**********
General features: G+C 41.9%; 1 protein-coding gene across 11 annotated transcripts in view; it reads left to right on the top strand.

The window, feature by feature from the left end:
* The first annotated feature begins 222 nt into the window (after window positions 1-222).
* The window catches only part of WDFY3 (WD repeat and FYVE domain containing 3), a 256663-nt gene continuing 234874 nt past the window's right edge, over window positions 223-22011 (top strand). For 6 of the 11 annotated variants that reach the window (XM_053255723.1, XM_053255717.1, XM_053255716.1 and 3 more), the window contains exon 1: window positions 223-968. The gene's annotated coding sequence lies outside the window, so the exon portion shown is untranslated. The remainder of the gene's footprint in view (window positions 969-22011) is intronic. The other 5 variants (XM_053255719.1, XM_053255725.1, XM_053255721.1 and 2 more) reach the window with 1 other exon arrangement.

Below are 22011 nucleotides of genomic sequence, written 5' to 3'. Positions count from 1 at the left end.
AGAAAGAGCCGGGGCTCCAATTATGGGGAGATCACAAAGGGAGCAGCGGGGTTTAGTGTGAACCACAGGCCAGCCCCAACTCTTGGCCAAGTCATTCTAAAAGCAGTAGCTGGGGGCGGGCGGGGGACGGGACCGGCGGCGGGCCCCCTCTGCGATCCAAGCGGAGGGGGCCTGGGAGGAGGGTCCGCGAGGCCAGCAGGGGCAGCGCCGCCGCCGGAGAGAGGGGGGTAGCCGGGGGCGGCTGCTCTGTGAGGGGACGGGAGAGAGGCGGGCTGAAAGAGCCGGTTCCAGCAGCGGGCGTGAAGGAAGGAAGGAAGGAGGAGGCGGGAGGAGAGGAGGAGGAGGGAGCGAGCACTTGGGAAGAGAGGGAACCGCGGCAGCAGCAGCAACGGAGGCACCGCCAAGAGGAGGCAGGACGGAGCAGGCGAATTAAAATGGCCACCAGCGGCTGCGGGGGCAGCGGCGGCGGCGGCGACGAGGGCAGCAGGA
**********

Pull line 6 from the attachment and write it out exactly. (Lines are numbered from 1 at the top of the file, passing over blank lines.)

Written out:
AGAAAGAGCCGGGGCTCCAATTATGGGGAGATCACAAAGGGAGCAGCGGGGTTTAGTGTGAACCACAGGCCAGCCCCAACTCTTGGCCAAGTCATTCTAAAAGCAGTAGCTGGGGGCGGGCGGGGGACGGGACCGGCGGCGGGCCCCCTCTGCGATCCAAGCGGAGGGGGCCTGGGAGGAGGGTCCGCGAGGCCAGCAGGGGCAGCGCCGCCGCCGGAGAGAGGGGGGTAGCCGGGGGCGGCTGCTCTGTGAGGGGACGGGAGAGAGGCGGGCTGAAAGAGCCGGTTCCAGCAGCGGGCGTGAAGGAAGGAAGGAAGGAGGAGGCGGGAGGAGAGGAGGAGGAGGGAGCGAGCACTTGGGAAGAGAGGGAACCGCGGCAGCAGCAGCAACGGAGGCACCGCCAAGAGGAGGCAGGACGGAGCAGGCGAATTAAAATGGCCACCAGCGGCTGCGGGGGCAGCGGCGGCGGCGGCGACGAGGGCAGCAGGA